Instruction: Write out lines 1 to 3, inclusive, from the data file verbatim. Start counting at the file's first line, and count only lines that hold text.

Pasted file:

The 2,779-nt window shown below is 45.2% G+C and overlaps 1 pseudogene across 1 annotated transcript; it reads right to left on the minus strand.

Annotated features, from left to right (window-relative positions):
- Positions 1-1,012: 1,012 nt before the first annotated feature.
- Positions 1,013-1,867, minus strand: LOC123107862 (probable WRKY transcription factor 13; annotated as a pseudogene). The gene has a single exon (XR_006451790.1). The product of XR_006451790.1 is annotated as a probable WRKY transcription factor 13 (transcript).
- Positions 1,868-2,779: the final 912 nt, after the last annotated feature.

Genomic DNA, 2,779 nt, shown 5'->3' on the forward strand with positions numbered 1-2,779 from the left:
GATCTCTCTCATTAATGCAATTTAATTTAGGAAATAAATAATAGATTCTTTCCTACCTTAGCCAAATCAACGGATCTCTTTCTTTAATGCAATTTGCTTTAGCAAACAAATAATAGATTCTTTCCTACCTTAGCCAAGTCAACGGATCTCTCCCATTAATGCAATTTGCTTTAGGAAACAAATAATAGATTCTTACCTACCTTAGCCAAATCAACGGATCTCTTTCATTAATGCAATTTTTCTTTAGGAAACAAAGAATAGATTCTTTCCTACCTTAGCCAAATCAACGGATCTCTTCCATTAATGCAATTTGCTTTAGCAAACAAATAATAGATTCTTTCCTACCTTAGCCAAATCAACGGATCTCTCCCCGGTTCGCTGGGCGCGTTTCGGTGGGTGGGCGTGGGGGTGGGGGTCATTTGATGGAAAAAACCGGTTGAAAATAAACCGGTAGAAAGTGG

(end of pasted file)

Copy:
The 2,779-nt window shown below is 45.2% G+C and overlaps 1 pseudogene across 1 annotated transcript; it reads right to left on the minus strand.

Annotated features, from left to right (window-relative positions):
- Positions 1-1,012: 1,012 nt before the first annotated feature.